Schneider [1978] states the analytic representation for the Huygens secondary wavelet

(19) |

Equation (19) states the *two* -dimensional Huygens wavelet,
not the *three* -dimensional wavelet
(which differs in some minor aspects).
Although waves from point sources are mainly spherical,
the focusing of bent layers is mainly a two-dimensional focusing,
i.e.,
bent layers are more like cylinders than spheres.

You might wonder why anyone would prefer approximations, given the exact inverse transform (19). The difficulty of graphing (19) shows up in practice as a difficulty in convolving it with data. That is why early Kirchhoff migrations were generally recognizable by precursor noise above a flat sea floor. Chapters , , and , are largely devoted to extensions of (19) that are valid with variable velocity and that are better representations on a data mesh.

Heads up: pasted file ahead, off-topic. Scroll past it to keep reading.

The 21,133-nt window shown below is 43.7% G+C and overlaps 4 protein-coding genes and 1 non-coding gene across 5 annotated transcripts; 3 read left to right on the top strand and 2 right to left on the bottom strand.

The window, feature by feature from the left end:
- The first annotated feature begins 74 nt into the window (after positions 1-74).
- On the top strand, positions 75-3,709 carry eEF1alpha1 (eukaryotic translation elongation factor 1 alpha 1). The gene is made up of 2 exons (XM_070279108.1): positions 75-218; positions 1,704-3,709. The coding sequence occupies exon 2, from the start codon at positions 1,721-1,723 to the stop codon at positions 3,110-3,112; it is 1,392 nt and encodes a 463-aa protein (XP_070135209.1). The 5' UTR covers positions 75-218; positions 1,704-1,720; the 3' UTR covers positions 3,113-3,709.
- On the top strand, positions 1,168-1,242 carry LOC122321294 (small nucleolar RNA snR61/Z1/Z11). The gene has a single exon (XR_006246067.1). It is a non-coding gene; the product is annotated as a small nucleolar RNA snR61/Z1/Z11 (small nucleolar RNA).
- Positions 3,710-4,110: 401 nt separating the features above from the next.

In the Fourier domain, the Huygens secondary source function
is simple and smooth.
It is a straightforward matter to evaluate the function on a rectangular mesh
and inverse transform with `ft1axis()` and `ft2axis()` .
Figure 8
shows the result on a 256 64 point mesh.

Figure 8

(In practice the mesh would be about 1024 256 or more, but the coarser mesh used here provides a plot of suitable detail). Because of the difficulty in plotting functions that resemble an impulsive doublet, a second plot of the time integral, (with gentle band limiting) is displayed in the lower part of Figure 8.

10/31/1997